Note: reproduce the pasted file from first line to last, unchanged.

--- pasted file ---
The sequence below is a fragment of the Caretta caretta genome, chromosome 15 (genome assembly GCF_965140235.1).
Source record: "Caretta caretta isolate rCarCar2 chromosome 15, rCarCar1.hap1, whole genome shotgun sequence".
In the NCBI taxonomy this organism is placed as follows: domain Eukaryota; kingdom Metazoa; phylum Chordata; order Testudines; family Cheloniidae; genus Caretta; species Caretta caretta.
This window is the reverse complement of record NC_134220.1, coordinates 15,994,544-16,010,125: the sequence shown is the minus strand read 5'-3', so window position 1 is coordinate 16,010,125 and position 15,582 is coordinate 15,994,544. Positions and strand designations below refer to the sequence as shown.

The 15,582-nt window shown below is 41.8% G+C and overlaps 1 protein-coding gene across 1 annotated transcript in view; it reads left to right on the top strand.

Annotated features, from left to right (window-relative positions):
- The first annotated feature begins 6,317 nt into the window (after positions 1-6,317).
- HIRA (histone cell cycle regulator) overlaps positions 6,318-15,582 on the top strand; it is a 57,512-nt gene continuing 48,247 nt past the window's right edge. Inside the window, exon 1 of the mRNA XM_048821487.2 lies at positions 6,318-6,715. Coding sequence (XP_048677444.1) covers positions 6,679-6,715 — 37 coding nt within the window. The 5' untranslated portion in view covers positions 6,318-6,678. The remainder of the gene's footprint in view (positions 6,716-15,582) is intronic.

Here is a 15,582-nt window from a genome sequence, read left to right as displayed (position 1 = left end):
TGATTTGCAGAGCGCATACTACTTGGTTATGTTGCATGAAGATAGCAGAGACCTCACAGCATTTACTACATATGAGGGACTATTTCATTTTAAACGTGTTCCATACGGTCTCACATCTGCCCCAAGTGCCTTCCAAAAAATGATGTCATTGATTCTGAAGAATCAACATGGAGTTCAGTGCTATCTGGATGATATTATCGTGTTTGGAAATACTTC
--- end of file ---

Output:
The sequence below is a fragment of the Caretta caretta genome, chromosome 15 (genome assembly GCF_965140235.1).
Source record: "Caretta caretta isolate rCarCar2 chromosome 15, rCarCar1.hap1, whole genome shotgun sequence".
In the NCBI taxonomy this organism is placed as follows: domain Eukaryota; kingdom Metazoa; phylum Chordata; order Testudines; family Cheloniidae; genus Caretta; species Caretta caretta.
This window is the reverse complement of record NC_134220.1, coordinates 15,994,544-16,010,125: the sequence shown is the minus strand read 5'-3', so window position 1 is coordinate 16,010,125 and position 15,582 is coordinate 15,994,544. Positions and strand designations below refer to the sequence as shown.

The 15,582-nt window shown below is 41.8% G+C and overlaps 1 protein-coding gene across 1 annotated transcript in view; it reads left to right on the top strand.

Annotated features, from left to right (window-relative positions):
- The first annotated feature begins 6,317 nt into the window (after positions 1-6,317).
- HIRA (histone cell cycle regulator) overlaps positions 6,318-15,582 on the top strand; it is a 57,512-nt gene continuing 48,247 nt past the window's right edge. Inside the window, exon 1 of the mRNA XM_048821487.2 lies at positions 6,318-6,715. Coding sequence (XP_048677444.1) covers positions 6,679-6,715 — 37 coding nt within the window. The 5' untranslated portion in view covers positions 6,318-6,678. The remainder of the gene's footprint in view (positions 6,716-15,582) is intronic.

Here is a 15,582-nt window from a genome sequence, read left to right as displayed (position 1 = left end):
TGATTTGCAGAGCGCATACTACTTGGTTATGTTGCATGAAGATAGCAGAGACCTCACAGCATTTACTACATATGAGGGACTATTTCATTTTAAACGTGTTCCATACGGTCTCACATCTGCCCCAAGTGCCTTCCAAAAAATGATGTCATTGATTCTGAAGAATCAACATGGAGTTCAGTGCTATCTGGATGATATTATCGTGTTTGGAAATACTTC